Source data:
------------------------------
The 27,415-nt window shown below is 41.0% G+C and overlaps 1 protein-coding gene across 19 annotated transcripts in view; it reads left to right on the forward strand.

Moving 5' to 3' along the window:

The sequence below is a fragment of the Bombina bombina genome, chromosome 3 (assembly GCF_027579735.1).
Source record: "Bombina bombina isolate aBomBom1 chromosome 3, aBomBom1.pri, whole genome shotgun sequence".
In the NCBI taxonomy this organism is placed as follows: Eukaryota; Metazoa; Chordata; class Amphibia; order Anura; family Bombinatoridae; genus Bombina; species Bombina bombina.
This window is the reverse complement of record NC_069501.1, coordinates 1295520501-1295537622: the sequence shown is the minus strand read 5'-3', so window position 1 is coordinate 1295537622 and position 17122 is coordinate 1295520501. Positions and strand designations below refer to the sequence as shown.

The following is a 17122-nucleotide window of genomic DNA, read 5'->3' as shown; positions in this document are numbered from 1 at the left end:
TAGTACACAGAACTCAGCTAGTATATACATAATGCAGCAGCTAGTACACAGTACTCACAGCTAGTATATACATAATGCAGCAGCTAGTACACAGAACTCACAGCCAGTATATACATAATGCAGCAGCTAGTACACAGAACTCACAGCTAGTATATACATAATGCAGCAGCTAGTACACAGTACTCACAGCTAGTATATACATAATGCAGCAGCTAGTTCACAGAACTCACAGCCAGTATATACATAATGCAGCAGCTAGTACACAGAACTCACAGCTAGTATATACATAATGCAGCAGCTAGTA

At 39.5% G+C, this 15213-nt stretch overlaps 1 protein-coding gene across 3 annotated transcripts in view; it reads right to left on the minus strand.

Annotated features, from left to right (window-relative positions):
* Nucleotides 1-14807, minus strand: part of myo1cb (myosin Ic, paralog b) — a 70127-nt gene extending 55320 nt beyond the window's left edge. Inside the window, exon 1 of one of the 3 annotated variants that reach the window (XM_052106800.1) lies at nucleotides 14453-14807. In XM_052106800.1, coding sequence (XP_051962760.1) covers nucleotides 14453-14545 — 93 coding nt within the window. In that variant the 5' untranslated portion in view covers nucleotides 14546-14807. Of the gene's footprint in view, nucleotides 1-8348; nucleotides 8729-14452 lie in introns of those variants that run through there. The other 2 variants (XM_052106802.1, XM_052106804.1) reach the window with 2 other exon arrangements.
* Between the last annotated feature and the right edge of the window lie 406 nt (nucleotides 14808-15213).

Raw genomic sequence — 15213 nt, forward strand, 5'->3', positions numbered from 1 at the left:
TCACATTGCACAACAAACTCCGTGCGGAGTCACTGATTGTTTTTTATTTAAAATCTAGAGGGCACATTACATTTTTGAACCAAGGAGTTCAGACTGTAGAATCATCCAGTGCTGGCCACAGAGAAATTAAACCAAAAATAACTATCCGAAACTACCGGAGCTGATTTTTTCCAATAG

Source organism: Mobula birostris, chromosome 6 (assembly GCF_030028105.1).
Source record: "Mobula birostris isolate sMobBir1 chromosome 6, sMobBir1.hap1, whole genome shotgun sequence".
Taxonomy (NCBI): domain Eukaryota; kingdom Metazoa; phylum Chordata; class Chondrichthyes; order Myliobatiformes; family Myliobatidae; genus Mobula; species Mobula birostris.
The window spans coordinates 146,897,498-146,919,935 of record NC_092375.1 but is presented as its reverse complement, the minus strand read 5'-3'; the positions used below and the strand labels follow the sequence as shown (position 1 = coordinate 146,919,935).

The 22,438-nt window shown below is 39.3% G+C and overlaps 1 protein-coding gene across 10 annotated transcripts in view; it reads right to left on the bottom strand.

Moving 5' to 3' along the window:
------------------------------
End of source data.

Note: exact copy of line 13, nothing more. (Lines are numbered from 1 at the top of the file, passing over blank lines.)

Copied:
Raw genomic sequence — 15213 nt, forward strand, 5'->3', positions numbered from 1 at the left: